The Monet was stunning and brought tears to my eyes. The picture of sailboat in a small inlet was the very essence of tranquility, and the blues and greens of the impressionist painting were soothing. The framed picture was hanging over the fireplace as I walked into my new and very empty apartment. I was going through a rough time and things seemed especially bleak, but a friend’s consideration made all the difference. She remembered I liked Monet, bought the print, and asked the property manager for the key so she could hang the picture to surprise me.
The picture itself wasn’t valuable, but the impact it made on my mental health and overall outlook was tremendous. My friend’s consideration made me feel special, but it was more about the thought than the actual gift that made the difference.
My first class in law school was on contracts, and we learned the definition of a contract was “offer, plus acceptance, for consideration.” Most of us in the non-lawyer world would think that accepting an offer makes a contract and that “consideration” was either someone thinking long and hard about the decision or the polite “after you, no after you” exchange. In actuality, consideration is something of value that’s exchanged which makes the contract binding.
The car business is full of contracts. We have purchase agreements, retail installment sales contracts (RISC), service contracts, and product enrollment forms. Any of those contracts would be accepted by the customer after we offered them, but what makes them truly a contract is the consideration. The purchase agreement/buyers order is a contract between the dealership and the customer where we promise to provide the vehicle in exchange for the customer paying for it. The RISC is the agreement between the customer and the finance source for the customer to repay the money used to pay the dealership for the vehicle. Whatever the reason for the contract, consideration is important.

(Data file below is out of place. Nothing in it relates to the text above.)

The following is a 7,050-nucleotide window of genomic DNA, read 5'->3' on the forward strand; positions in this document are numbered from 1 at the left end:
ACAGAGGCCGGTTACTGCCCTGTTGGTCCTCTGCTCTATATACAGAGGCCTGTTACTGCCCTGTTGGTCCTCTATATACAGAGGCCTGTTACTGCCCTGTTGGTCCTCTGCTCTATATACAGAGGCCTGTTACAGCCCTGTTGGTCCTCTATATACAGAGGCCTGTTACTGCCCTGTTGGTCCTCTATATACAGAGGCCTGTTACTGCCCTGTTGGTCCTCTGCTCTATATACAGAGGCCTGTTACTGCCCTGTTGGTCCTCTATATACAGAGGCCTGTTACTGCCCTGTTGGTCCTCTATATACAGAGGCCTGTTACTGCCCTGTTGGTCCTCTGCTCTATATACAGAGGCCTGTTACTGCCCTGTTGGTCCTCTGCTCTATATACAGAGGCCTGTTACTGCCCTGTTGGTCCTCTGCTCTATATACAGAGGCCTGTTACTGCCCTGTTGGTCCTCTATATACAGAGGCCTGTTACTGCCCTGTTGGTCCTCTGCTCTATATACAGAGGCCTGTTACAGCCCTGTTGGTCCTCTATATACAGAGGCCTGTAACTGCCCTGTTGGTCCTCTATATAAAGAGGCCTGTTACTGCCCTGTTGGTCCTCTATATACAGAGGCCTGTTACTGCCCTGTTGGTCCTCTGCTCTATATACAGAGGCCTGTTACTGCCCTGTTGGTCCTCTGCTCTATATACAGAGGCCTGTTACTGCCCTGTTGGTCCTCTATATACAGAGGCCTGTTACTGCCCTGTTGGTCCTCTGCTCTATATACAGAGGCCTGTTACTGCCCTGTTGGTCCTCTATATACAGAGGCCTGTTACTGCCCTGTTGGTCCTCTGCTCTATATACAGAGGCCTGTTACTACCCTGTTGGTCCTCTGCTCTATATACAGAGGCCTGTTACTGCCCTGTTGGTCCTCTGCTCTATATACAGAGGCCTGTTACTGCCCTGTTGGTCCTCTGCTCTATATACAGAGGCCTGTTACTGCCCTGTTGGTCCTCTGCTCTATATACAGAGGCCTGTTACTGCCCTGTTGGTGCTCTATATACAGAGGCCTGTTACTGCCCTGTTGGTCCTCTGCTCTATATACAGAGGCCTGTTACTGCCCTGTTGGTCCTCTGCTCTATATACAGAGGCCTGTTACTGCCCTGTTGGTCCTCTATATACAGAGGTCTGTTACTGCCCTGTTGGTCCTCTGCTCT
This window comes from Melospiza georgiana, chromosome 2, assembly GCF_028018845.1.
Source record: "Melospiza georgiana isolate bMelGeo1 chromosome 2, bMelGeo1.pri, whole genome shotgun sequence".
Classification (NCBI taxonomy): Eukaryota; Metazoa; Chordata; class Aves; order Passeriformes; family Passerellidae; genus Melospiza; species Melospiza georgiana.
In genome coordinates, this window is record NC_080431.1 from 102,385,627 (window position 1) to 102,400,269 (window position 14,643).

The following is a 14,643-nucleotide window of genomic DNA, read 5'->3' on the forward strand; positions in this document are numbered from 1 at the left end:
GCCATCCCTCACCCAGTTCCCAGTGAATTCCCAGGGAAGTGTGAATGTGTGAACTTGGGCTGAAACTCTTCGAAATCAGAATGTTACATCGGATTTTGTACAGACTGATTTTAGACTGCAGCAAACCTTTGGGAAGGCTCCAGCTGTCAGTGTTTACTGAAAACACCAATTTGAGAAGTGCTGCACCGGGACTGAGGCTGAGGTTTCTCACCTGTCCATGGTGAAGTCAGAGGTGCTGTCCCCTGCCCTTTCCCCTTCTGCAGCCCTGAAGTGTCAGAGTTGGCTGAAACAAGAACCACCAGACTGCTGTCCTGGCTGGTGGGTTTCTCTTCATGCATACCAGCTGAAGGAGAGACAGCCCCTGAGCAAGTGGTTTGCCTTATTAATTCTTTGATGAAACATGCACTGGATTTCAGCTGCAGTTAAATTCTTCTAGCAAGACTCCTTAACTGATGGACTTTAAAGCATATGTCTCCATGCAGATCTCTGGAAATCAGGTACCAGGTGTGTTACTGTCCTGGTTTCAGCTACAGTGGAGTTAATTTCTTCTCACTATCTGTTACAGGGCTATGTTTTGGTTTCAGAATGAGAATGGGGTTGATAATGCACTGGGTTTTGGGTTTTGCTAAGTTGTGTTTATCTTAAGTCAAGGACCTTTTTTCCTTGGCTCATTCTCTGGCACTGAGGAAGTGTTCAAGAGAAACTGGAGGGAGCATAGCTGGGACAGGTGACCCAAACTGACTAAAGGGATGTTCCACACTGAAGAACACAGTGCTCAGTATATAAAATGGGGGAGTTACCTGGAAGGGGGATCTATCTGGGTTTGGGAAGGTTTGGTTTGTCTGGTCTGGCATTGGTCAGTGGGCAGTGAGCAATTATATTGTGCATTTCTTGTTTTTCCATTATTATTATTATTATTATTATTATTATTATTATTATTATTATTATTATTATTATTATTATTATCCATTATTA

The most common form of consideration is money. Those of us who’ve been in the car business any length of time soon come to believe that cash is king. We tend to be monetarily motivated, and many will sell their mother’s souls for a $20 spif. Like so many other topics, we often think that everyone else thinks the same way and everything comes down to money. Studies have shown that isn’t true.
Customers want a good value for their money, but that isn’t the main reason why most customers purchase a product. They choose a product because of the features and benefits, but they purchase the product from a location based on how they were treated. Many people will bypass a place that has a lower price because of the poor customer service.
Just like in the legal sense, consideration should mean more than money — it’s anything of value. Understanding what’s important to someone else is critical. If a customer has an appointment, be considerate enough to be ready. If you show him his time is valuable, he’s more likely to purchase from you. Offering a cold bottle of water on a hot day or a cup of coffee on a cold day shows you care about the other person’s well-being. If a customer says they would like to think about something before making a decision, treat their decision time with respect.
My friend made my world a better place with the Monet. It wasn’t about the money, it was about the feeling that someone valued me and wanted me to be happy. What Monet can you give someone today?
Lori Church is an experienced F&I manager, a graduate of the University of Denver’s Sturm College of Law, and director of compliance for Holman Automotive.